One of the most serious areas encountered in the criminal trial and more widely developed at the civil trial was the use of fear, intimidation, violence, and other criminal conduct in respect to the Union's securing employers to sign or conform to collective bargaining agreements. This Opinion details a number of those episodes. The function of securing collective bargaining agreements with employers will continue to remain, under the Decreeship, with the Union. The right of the Union and employers to bargain collectively will not be interfered with but the court will join the process as an observer under other conditions intended to insure that reoccurrences of past practices will not take place.
4. Convicted Defendants
Convicted defendants, of course, are subject to certain statutory sanctions in connection with their criminal convictions. The court intends in its Decree here, however, to broaden that feature of this case under its general equity power. It must be remembered that the wrongdoing proved in the civil case was much more extensive than that involved in the criminal case. The court intends that the Decree assure that former convicted defendants play no part in this Union from any position of influence. The evidence is replete with uncontradicted evidence of intentional conduct by all of the convicted defendants who are also named defendants in the civil case. Indeed, the leaders depended upon the presence of a loyal membership as they forced their will upon many other persons and organizations in and out of the roofing industry. These defendants used thousands of dollars of Union funds for their own benefit and for illegal purposes. They engaged in favoritism to satisfy personal desires putting those ahead of the Union. They exposed the Union to financial ruin by wasting assets and resources in the furtherance of personal relationships with members of organized crime and the goals of organized crime figures. The Union leaders also betrayed their membership in a series of instances having to do with relaxing contract requirements based on favoritism and personal whim. It will be recalled that certain favorite contractors were permitted to perform commercial work at the lower residential hourly rates, thereby depriving those workers of what they were entitled to under the contract.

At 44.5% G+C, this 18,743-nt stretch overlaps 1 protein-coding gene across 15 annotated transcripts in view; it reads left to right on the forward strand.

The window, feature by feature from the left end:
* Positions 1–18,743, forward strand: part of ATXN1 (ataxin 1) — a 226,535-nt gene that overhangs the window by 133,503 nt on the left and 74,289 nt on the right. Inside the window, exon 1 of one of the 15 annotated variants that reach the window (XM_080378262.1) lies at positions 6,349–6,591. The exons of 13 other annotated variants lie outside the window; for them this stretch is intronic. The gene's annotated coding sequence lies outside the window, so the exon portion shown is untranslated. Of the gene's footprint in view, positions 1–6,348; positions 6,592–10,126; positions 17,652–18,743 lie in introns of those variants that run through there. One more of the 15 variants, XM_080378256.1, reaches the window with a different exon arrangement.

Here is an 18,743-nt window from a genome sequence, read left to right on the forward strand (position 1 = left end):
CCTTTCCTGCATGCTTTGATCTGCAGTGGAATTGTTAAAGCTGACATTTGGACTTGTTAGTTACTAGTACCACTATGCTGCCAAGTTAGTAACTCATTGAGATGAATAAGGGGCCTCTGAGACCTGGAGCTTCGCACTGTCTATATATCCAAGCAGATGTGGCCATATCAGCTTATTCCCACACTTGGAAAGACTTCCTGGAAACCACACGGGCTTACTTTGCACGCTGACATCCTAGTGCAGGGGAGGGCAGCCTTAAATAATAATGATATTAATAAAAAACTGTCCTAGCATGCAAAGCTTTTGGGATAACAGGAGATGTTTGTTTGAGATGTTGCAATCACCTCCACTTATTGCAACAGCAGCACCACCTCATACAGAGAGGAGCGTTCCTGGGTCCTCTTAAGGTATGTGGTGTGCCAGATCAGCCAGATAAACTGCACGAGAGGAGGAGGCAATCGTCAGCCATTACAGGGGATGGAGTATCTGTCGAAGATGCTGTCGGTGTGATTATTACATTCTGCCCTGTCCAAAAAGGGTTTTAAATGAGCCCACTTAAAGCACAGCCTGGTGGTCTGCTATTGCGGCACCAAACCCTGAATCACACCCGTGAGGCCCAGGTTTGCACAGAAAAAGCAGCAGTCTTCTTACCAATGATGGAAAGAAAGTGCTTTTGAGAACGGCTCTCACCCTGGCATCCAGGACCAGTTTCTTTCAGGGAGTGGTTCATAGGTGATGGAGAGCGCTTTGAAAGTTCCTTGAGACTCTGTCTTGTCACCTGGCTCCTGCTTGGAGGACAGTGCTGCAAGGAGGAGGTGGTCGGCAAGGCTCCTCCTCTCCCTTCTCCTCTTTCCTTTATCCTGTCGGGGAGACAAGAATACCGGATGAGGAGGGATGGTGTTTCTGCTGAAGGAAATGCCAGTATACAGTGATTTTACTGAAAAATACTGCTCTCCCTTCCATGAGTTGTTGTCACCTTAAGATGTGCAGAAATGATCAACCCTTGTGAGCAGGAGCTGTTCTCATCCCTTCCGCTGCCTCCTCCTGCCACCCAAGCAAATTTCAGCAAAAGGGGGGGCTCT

The testimony at the hearing advanced by the defendants was in regard to their fear that they will be deprived of employment in the roofing industry if this court interferes with their opportunities to work once they are free to seek work again following discharge from prison. Testimony was offered concerning educational and skill limitations and longevity in the roofing industry in support of their position. This was offered to rebut the suggestion that they be barred from roofing since to do so would be tantamount to depriving them indefinitely of the ability to earn a living for themselves and their families. Again, the court must balance between the damage these persons have purposely and intentionally caused through their criminal conduct and which, because of its longevity, was known to them while they were engaging in it and their individual rights, despite their conduct, to free themselves of the burdens of the past and generate a meaningful life for the future for themselves *1170 and their families. It is difficult to have considerable compassion for these persons who knew at the time they were engaging in their improper conduct that there could come a time when they would be severely punished, either by prison terms or other court sanctions affecting their employment. They certainly knew that those penalties would fall upon their families and affect them adversely. Even so, unless restrictions on employment opportunities would have some acceptable purpose here, simply to impose such restrictions merely because they are being asked for would be unjust. This is especially so in view of the individual punishments now being experienced from the criminal case by reason of their criminal convictions. Additionally, there is uncertainty on this employment question because it is not known when these individual defendants will be permanently free to seek employment, although, in some cases, they are free now pending their criminal appeals.